Jam Tomorrow? TRAFFIC CONGESTION Chris Cocks, Partner in the Agency Team at Donaldsons, Answers a Question

The Birmingham Post (England), March 22, 2007 | Go to article overview

Jam Tomorrow? TRAFFIC CONGESTION Chris Cocks, Partner in the Agency Team at Donaldsons, Answers a Question


Byline: Chris Cocks

I am considering acquiring a property in Birmingham city centre. What are the likely implications of an imposed traffic reduction scheme on day-to-day operations and long-term capital value?

A City centre traffic congestion is highly topical - not only as a result of recent incidents that have led to near-gridlock, but also on the current raft of new policies aimed at reducing carbon emissions.

The Government has spoken about the possibility of creating congestion charging zones in larger regional cities.

While the concept is a possibility in Birmingham, the extent of the business district could make it ineffective.

An outer ring road zone, for example, would encompass Hockley, Aston Expressway, Newtown, Digbeth, Highgate and Five Ways - undoubtedly impacting on the industries remaining in these areas.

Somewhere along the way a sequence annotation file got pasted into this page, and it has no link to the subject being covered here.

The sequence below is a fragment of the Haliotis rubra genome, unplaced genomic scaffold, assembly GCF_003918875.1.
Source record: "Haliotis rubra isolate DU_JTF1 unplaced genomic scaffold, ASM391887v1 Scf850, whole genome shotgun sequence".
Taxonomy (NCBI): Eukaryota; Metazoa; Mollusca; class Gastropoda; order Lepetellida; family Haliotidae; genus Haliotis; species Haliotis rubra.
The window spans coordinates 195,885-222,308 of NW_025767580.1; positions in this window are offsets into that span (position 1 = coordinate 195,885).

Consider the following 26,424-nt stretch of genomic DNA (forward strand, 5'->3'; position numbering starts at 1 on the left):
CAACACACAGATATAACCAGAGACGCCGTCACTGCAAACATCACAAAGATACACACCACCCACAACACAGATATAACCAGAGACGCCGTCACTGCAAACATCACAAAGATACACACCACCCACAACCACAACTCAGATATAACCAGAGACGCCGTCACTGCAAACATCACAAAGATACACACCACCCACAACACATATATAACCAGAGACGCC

Depending on the type of your business, it would be important to consider public transport availability to your proposed address, any shift patterns and the need for deliveries at certain times of the day or night.

Congestion zone charges for deliveries between 7am and 6.30pm - as in London - would impact on costs and may be impossible to pass that on to customers.

If, however, a traffic scheme could be implemented that allowed essential delivery of goods within the core and therefore led to smaller spikes in the levels of congestion, it would reduce traffic delays, levels of peak time pollution and reduce the costs inflicted on business due to serious delays.

Red routes also have their part to play and are now being created along the Stratford, Tyburn and Walsall Roads. As far as capital values are concerned, there is no doubt that a property with excellent communication links will always be a more attractive proposition to potential buyers than one that does not. …

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